50 C.F.R. § 402.02 (2002). For discussion of the baseline approach, see Cumulative Impacts Memo, supra note 55, at 907; Rohlf, supra note 9, at 155-58; Wood, supra note 55, at 785-86.
[FN58]. Rohlf, supra note 9, at 155-56; see also id. at 151 ("Rather than working toward restoring listed species and their habitats, today the Services often merely try to slow their slide toward extinction, or, in the words of the Solicitor's Opinion on cumulative impacts, allocate the 'resource cushion' to project after project until species reach the brink of extinction.").
[FN59]. In an in-depth review of the Services' administration of section 7, Professor Houck noted the "remarkable infrequency" with which either agency finds jeopardy. Houck, supra note 9, at 322. In one report compiled by FWS on consultations over a six-year period, jeopardy opinions blocked only 54 activities out of 2,719 formal USFWS consultations. Rohlf, supra note 9, at 151 n.153 (citing U.S. Fish & Wildlife Service, For Conserving Listed Species, Talk Is Cheaper Than We Think (1994)). Professor Houck cites two reports issued in 1992, one by the General Accounting Office and one by the World Wildlife Fund, that concluded that over 90% of formal consultations resulted in "no jeopardy" findings, and nearly 90% of those potential "jeopardy" findings arrived at reasonable and prudent alternatives allowing the project to proceed. Houck, supra note 9, at 318. Less than 0.02% of consultations overall resulted in terminated projects. Id. Many of the reasonable and prudent alternatives fashioned by the agencies are "soft alternatives" such as research, monitoring, stocking, and education, that do not squarely address the threats to the species yet allow the action to go forward. See id. at 320-21. For an analysis of this problem in two complex river basin settings, see Mary Christina Wood, Reclaiming the Natural Rivers: The Endangered Species Act as Applied to Endangered River Ecosystems, 40 Ariz. L. Rev. 197, 237-43 (1998) (examining ESA implementation in the Colorado and Columbia River Basins).
[FN60]. Houck, supra note 9, at 317-23. He further concludes:
A common theme to all the [biological] opinions reviewed was the Service's determination to find an alternative within the economic means, authority, and ability of the applicant. Alternative measures which were clearly more protective, but also more difficult to implement, were ruled out; alternatives strongly favored by the applicant and opposed by the Service were, albeit grudgingly, accepted.
... [T]here is no evidence that formal consultation under the Endangered Species Act is stopping the world. Indeed, there is little evidence that it is changing it very much at all.
Taken together, Interior's regulations present a composite picture of an agency doing everything possible within law, and beyond, to limit the effect of protection under section 7(a)(2).
... Interior has translated an act of mandatory requirements into concentric rings of discretion.
Id. at 320-27. Professor Rohlf reaches a similar conclusion:
[T]he jeopardy standard's reality is a far cry from its promise. In their day to day implementation of section 7, the Services seldom use the jeopardy standard to draw a clear biological line in the sand; rather, the concept of jeopardy often amounts to little more than a vague threat employed by FWS and NMFS to negotiate relatively minor modifications to federal and non-federal actions. The Services commonly approve project after project that have significant impacts on threatened and endangered species and their habitats, pushing these organisms incrementally closer to extinction. Meanwhile, FWS and NMFS opinions concluding that a proposal is actually likely to jeopardize a threatened or endangered species are extremely rare--a statistic.... [T]he Services virtually always come up with a reasonable and prudent alternative that allows the action in question to proceed.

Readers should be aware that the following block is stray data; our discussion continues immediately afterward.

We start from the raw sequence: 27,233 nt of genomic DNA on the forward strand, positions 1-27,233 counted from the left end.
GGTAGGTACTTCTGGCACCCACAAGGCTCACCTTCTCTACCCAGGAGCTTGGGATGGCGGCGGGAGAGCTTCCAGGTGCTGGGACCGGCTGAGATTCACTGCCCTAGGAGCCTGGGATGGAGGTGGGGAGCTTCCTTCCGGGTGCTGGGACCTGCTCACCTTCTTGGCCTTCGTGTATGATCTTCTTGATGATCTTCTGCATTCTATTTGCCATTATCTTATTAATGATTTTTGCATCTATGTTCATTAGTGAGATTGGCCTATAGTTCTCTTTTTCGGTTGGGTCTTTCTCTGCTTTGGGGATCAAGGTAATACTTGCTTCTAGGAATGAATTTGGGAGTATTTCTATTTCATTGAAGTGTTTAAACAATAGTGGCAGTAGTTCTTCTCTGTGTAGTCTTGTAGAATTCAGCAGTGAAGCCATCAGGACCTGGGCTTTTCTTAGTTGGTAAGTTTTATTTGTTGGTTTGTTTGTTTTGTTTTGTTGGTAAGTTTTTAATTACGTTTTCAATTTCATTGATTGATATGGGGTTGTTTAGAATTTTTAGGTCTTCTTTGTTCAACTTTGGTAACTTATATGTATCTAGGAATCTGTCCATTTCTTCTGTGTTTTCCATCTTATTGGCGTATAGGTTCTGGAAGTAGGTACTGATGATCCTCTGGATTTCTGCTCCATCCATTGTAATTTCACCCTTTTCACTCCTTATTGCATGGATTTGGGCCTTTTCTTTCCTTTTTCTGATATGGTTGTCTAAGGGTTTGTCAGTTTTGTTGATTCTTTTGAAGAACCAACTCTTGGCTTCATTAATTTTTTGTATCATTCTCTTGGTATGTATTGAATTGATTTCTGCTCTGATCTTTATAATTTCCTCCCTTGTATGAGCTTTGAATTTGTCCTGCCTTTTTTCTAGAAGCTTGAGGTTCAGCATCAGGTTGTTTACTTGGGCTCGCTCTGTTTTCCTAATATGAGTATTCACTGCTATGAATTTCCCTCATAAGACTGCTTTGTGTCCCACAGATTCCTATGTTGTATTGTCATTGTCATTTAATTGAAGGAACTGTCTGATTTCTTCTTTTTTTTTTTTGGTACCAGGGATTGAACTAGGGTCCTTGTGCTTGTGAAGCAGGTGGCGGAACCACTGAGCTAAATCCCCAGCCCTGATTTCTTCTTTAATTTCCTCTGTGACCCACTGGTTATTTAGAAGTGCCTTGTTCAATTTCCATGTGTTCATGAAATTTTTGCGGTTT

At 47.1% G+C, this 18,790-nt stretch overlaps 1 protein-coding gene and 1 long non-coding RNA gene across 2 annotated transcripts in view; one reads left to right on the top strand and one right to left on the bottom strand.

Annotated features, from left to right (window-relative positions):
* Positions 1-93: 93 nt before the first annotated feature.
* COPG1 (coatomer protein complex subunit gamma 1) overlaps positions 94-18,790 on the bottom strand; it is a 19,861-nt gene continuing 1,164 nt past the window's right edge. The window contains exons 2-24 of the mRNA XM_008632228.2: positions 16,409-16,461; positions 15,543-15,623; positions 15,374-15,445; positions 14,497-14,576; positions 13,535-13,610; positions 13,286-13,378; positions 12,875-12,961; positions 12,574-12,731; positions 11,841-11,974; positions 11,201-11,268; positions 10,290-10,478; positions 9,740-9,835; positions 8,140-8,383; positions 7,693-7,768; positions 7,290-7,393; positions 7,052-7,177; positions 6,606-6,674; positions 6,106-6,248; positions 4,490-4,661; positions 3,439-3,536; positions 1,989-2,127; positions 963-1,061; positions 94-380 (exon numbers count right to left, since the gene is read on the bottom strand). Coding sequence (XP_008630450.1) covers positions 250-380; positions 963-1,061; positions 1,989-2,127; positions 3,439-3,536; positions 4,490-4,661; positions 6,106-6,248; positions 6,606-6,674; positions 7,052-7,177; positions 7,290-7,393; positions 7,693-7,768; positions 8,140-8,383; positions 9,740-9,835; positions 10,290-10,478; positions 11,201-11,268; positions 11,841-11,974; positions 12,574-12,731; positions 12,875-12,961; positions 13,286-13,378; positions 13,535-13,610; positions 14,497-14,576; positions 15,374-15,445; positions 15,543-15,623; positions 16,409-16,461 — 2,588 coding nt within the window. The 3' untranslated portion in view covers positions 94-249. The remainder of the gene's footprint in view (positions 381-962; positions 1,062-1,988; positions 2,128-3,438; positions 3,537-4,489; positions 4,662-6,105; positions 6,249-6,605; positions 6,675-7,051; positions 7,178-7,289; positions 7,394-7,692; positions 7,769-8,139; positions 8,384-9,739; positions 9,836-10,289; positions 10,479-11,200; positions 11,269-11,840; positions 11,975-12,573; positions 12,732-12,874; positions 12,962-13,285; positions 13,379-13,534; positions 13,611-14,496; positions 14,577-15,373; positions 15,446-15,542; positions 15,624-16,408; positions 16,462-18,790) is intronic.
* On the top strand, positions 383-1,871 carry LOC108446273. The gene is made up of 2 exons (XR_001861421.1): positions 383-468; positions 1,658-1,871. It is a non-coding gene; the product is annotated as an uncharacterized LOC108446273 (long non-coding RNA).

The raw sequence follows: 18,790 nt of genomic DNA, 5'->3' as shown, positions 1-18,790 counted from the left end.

Rohlf, supra note 9, at 115, 151.
[FN61]. Cumulative Impacts Memo, supra note 55, at 907. See also Wood, supra note 55, at 785-86 (discussing how the Services' approach to allocating the "resource cushion" discriminates against tribal use of species).
[FN62]. Cumulative Impacts Memo, supra note 55, at 607.
[FN63]. See supra note 26 and accompanying text.
[FN65]. United States v. White Mountain Apache Tribe, 537 U.S. 465, 475 (2003) (quoting Cent. States, Southeast & Southwest Areas Pension Fund v. Cent. Transp., Inc., 472 U.S. 559, 572 (1985) (citing G. Bogert & G. Bogert, Law of Trusts and Trustees § 582, at 346 (rev. 2d ed. 1980)).
[FN66]. See Ill. Cent. R.R. v. Illinois, 146 U.S. 387, 453 (1892) (noting, in the context of submerged lands held in the public trust, "the control of the State for the purposes of the trust can never be lost, except as to such parcels as are used in promoting the interests of the public therein, or can be disposed of without any substantial impairment of the public interest in the lands and waters remaining" (emphasis added)); Nat'l Audubon Soc'y v. Super. Ct. of Alpine City, 189 Cal. Rptr. 346, 360-61 (Cal. 1983) (The public trust is "an affirmation of the duty of the state to protect the people's common heritage of streams, lakes, marshlands and tidelands, surrendering that right of protection only in rare cases when the abandonment of that right is consistent with the purposes of the trust."); Lake Mich. Fed'n v. United States Army Corps of Eng'rs, 742 F. Supp. 441, 445 (N.D. Ill. 1990) (A grant of property out of the public trust must be "to benefit the public, rather than a private interest."). Legislative abrogation of a public trust is reviewable by the courts. As the court in Lake Michigan Federation indicated, such judicial review should be rigorous: